This is the second part of the Celestron Compustar schematics. You can find Part 1 here: https://www.aemfoto.it/wp/2017/05/31/the-compustar-schematics-part-1-the-microprocessor-board/.
As I did in part 1, since there is no silk screen on the board, the designators (IC1, R1, and so on…) are just made up, and may also be quite randomly assigned. Moreover, I’ve not put in the schematic all the 100nF bypass capacitors (while all the other capacitors should be documented).
I divided the schematics into multiple pages. Let’s see the pages one at the time, with a little description.
Buttons & Leds, TOP row
Buttons & Leds, BOTTOM row
Movement buttons, top display & Leds
Here we can find the 4 movement buttons (North, West, South, East, lay down in a diamond shape) plus all the LEDs in the top part of the Compustar (just above the top row indicators LEDs) and the two 7-segment displays used to indicate the number of objects in the neighborhood of the selected object. In this sheet I’ve also put the pullup network resistor (RN3) which is common for all the buttons.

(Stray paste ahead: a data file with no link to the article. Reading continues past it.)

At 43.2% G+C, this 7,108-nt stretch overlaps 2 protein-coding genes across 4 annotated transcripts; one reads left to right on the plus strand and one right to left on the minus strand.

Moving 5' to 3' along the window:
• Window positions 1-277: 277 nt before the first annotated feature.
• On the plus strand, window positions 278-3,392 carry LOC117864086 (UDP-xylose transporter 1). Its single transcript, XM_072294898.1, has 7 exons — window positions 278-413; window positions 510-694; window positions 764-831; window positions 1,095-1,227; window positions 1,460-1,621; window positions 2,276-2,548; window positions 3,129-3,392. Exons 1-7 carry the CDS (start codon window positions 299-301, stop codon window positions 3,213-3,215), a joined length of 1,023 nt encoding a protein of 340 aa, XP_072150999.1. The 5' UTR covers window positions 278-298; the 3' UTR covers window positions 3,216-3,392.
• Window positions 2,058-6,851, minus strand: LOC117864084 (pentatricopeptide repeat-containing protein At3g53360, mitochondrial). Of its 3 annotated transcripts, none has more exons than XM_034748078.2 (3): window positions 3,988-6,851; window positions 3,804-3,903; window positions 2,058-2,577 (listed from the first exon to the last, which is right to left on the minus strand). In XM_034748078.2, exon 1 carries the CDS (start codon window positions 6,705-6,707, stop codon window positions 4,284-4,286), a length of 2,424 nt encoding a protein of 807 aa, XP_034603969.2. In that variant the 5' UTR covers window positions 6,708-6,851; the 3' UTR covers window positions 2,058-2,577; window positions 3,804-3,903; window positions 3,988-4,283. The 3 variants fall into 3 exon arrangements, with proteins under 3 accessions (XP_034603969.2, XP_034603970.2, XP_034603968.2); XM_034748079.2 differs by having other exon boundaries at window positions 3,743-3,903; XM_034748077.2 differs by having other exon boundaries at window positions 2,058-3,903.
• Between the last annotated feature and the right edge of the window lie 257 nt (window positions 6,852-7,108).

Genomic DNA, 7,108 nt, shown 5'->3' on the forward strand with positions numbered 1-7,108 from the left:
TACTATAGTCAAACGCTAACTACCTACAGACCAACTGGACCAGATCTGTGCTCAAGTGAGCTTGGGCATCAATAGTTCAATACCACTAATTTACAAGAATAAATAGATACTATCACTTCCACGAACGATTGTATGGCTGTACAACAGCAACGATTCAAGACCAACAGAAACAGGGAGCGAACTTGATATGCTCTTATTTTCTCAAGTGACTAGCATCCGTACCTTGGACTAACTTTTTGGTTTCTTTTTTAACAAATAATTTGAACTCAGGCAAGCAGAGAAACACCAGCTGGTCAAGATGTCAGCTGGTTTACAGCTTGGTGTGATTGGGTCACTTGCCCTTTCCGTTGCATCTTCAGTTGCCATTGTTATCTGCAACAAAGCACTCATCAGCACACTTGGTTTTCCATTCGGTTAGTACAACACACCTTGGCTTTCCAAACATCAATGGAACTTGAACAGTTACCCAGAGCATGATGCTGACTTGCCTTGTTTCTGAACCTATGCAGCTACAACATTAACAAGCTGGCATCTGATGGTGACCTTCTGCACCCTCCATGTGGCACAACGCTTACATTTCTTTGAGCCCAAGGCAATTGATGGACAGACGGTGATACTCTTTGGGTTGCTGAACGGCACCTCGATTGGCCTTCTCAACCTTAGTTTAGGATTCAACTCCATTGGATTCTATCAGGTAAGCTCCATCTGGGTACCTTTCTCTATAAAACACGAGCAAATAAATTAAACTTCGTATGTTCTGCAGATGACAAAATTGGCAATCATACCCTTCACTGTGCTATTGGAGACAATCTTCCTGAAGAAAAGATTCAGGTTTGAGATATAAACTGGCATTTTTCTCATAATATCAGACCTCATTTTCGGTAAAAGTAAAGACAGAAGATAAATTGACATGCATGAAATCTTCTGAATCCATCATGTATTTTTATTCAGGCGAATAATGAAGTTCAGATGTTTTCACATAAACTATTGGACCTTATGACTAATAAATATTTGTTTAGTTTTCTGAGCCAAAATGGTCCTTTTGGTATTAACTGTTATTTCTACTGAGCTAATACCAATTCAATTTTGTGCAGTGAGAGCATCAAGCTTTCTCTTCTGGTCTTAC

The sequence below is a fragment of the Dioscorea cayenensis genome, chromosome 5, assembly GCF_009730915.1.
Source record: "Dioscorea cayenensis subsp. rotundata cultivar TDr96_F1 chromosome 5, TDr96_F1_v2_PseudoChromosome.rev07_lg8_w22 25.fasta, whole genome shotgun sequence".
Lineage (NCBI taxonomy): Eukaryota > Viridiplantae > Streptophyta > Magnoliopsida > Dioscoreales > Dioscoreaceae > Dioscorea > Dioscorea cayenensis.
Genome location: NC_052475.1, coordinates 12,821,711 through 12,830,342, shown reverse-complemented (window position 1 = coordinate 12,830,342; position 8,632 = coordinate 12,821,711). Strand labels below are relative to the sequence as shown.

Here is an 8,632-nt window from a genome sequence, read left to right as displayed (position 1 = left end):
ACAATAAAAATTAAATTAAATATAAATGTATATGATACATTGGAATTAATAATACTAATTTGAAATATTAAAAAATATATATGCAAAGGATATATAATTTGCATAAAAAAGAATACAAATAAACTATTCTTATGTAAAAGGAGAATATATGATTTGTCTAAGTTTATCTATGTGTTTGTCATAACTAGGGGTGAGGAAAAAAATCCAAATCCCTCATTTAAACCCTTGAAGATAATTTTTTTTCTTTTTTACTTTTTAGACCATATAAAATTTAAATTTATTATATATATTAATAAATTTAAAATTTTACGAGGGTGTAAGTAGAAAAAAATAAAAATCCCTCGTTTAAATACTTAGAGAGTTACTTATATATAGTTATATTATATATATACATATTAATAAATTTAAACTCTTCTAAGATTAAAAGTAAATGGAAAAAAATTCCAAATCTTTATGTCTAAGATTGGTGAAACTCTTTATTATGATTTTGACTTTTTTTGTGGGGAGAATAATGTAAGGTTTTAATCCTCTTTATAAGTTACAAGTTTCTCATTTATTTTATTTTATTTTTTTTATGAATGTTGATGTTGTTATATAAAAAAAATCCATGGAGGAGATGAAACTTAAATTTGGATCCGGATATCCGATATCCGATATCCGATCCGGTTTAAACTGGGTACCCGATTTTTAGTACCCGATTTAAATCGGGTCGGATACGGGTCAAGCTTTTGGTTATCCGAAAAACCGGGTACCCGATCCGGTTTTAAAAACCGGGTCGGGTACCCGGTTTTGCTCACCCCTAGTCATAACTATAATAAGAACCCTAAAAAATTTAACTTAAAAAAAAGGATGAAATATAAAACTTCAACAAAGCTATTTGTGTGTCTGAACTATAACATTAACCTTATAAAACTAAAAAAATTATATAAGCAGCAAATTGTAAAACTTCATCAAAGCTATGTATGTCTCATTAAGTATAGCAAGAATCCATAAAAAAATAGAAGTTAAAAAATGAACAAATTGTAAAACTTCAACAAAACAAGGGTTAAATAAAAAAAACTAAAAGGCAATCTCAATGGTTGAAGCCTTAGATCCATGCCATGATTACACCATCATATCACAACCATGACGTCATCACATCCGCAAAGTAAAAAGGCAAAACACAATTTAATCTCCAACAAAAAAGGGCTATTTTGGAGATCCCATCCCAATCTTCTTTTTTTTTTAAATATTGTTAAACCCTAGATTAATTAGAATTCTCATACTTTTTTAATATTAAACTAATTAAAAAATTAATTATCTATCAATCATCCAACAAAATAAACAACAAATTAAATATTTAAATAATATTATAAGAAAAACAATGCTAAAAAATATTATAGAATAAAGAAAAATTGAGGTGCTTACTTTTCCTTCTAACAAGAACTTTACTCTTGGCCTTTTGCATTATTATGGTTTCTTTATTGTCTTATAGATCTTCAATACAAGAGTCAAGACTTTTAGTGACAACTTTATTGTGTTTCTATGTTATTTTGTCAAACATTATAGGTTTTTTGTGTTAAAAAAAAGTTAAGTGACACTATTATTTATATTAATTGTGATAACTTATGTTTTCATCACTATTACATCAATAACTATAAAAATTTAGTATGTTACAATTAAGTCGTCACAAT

Display CNGC, Mag, Size
The two bottom rows of the 7-segment display, normally used to display the CNGC/REF number with its indicator LEDs (located to the left), the object descriptor indicators (DARK/DNEB/OPEN/MULTI…) on the right and the top part of the quality indicator (from 7-Superb to 4-Good). Below that, the Month/Magnitude and the Day/Size 7-segment displays with the indicator LEDs (in between) and the bottom part of the quality indicator (from 3-Fair to 0-Unkown).
Connector, decoder and drivers
The Compustar CPU is constantly refreshing every digit or led group in a 32 steps round robin loop. Since there are 16 led groups, each group is refreshed twice, giving a refresh frequency of something more than 100Hz. On the other hand, there are 24 digits, so they are refreshed once per loop (giving a refresh frequency of about 50Hz) with a 8 steps gap when no digit is refreshed.
In addition of driving the LEDs, one of these steps is used to read the movement buttons, while another is used to read all the other buttons.
The full PDF schematics/component layout
I’ve also done a 3D rendering of the board in a 3D PDF, that can be downloaded from here (warning! big file, 9MBytes!)
Note: these PDFs (expecially the 3D rendering) will probably be incorrectly rendered by the internal PDF viewer of either Firefox or Chrome.